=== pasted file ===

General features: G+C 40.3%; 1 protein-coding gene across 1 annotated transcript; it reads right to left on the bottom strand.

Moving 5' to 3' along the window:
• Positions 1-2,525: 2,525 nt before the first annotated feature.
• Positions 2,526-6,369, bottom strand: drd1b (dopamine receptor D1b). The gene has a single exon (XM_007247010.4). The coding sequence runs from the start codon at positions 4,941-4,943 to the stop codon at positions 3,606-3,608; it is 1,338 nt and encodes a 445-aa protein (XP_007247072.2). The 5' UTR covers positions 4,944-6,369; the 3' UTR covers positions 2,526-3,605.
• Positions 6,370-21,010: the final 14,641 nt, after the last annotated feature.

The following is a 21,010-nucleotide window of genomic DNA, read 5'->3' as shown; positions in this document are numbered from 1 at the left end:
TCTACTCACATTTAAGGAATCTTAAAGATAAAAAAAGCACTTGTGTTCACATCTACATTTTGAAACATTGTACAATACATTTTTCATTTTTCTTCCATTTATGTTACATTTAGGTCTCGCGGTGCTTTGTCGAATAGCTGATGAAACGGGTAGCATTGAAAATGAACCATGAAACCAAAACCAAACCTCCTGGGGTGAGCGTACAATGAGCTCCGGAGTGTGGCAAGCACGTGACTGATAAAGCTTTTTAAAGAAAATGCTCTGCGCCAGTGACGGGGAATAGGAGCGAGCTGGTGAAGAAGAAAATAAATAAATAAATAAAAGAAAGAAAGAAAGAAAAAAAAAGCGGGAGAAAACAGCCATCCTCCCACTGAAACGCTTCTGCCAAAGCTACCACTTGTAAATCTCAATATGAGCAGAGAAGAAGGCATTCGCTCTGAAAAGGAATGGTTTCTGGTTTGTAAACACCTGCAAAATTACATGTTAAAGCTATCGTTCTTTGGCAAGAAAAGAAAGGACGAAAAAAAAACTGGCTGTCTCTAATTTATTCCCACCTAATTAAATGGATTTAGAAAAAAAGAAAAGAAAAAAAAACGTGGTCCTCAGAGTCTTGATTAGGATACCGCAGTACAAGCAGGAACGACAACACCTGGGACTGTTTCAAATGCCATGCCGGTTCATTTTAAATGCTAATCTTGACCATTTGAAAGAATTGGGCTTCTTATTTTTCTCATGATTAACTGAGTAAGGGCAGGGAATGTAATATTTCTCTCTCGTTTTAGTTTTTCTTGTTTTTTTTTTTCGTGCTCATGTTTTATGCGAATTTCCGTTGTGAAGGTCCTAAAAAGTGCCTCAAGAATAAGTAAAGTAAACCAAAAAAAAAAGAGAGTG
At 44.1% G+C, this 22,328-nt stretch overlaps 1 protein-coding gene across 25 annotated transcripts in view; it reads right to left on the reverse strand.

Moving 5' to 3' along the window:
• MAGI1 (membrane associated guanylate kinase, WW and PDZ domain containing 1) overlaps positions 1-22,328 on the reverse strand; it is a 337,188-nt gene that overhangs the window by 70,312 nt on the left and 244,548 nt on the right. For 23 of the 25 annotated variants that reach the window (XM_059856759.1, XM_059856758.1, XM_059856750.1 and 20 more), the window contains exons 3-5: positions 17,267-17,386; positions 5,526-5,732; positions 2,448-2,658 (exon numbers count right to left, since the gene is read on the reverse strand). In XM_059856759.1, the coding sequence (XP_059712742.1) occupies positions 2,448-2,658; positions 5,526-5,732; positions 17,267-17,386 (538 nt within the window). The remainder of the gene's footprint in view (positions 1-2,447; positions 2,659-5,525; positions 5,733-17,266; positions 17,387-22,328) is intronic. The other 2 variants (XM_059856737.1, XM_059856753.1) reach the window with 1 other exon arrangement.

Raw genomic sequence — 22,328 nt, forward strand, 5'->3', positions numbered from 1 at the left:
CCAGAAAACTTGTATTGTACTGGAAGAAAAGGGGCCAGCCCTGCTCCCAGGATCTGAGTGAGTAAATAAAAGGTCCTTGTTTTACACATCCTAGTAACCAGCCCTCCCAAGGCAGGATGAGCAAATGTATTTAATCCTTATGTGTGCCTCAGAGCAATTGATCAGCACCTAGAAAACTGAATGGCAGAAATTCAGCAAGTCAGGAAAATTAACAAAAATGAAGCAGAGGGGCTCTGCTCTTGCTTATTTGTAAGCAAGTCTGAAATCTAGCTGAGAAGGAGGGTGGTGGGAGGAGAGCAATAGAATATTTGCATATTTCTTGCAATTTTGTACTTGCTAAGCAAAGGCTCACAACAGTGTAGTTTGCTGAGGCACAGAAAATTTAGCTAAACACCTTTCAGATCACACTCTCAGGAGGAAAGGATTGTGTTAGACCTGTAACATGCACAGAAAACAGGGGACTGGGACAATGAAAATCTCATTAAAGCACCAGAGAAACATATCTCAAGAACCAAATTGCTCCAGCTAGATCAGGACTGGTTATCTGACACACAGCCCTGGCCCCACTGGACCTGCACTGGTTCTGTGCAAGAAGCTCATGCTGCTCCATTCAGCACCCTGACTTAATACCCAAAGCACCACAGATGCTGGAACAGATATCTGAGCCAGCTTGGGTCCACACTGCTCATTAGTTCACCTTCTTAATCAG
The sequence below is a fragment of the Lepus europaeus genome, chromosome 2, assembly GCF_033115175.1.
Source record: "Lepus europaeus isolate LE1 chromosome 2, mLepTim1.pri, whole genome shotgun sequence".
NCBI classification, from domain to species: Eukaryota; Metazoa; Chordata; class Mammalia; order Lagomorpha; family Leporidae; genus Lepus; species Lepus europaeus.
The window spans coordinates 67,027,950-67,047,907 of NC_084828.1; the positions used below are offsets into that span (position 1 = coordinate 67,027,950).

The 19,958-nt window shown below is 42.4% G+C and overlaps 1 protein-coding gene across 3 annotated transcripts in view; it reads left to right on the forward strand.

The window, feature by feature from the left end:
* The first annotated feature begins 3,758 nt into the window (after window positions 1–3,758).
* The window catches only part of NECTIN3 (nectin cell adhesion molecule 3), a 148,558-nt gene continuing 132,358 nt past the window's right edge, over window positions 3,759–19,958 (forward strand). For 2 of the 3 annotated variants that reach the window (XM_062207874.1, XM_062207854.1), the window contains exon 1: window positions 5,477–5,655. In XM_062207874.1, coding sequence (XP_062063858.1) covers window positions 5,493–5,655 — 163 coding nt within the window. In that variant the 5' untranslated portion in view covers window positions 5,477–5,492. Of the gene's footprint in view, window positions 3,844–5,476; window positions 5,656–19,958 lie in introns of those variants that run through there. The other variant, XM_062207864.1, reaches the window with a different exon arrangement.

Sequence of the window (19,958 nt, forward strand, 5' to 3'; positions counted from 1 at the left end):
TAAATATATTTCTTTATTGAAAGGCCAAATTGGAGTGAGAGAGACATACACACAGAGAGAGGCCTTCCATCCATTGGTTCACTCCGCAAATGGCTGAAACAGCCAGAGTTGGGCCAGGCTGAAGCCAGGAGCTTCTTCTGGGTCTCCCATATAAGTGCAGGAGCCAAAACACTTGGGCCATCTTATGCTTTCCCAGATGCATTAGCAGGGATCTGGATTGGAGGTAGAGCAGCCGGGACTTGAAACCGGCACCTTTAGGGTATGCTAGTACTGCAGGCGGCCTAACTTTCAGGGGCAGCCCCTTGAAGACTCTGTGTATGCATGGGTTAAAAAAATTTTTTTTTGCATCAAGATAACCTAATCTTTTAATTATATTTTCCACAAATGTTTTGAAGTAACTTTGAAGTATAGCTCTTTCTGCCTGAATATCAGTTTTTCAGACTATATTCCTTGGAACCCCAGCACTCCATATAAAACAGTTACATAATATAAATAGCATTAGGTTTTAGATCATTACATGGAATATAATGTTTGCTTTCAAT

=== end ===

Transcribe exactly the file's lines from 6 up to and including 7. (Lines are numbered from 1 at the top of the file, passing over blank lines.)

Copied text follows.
The following is a 21,010-nucleotide window of genomic DNA, read 5'->3' as shown; positions in this document are numbered from 1 at the left end:
TCTACTCACATTTAAGGAATCTTAAAGATAAAAAAAGCACTTGTGTTCACATCTACATTTTGAAACATTGTACAATACATTTTTCATTTTTCTTCCATTTATGTTACATTTAGGTCTCGCGGTGCTTTGTCGAATAGCTGATGAAACGGGTAGCATTGAAAATGAACCATGAAACCAAAACCAAACCTCCTGGGGTGAGCGTACAATGAGCTCCGGAGTGTGGCAAGCACGTGACTGATAAAGCTTTTTAAAGAAAATGCTCTGCGCCAGTGACGGGGAATAGGAGCGAGCTGGTGAAGAAGAAAATAAATAAATAAATAAAAGAAAGAAAGAAAGAAAAAAAAAGCGGGAGAAAACAGCCATCCTCCCACTGAAACGCTTCTGCCAAAGCTACCACTTGTAAATCTCAATATGAGCAGAGAAGAAGGCATTCGCTCTGAAAAGGAATGGTTTCTGGTTTGTAAACACCTGCAAAATTACATGTTAAAGCTATCGTTCTTTGGCAAGAAAAGAAAGGACGAAAAAAAAACTGGCTGTCTCTAATTTATTCCCACCTAATTAAATGGATTTAGAAAAAAAGAAAAGAAAAAAAAACGTGGTCCTCAGAGTCTTGATTAGGATACCGCAGTACAAGCAGGAACGACAACACCTGGGACTGTTTCAAATGCCATGCCGGTTCATTTTAAATGCTAATCTTGACCATTTGAAAGAATTGGGCTTCTTATTTTTCTCATGATTAACTGAGTAAGGGCAGGGAATGTAATATTTCTCTCTCGTTTTAGTTTTTCTTGTTTTTTTTTTTCGTGCTCATGTTTTATGCGAATTTCCGTTGTGAAGGTCCTAAAAAGTGCCTCAAGAATAAGTAAAGTAAACCAAAAAAAAAAGAGAGTG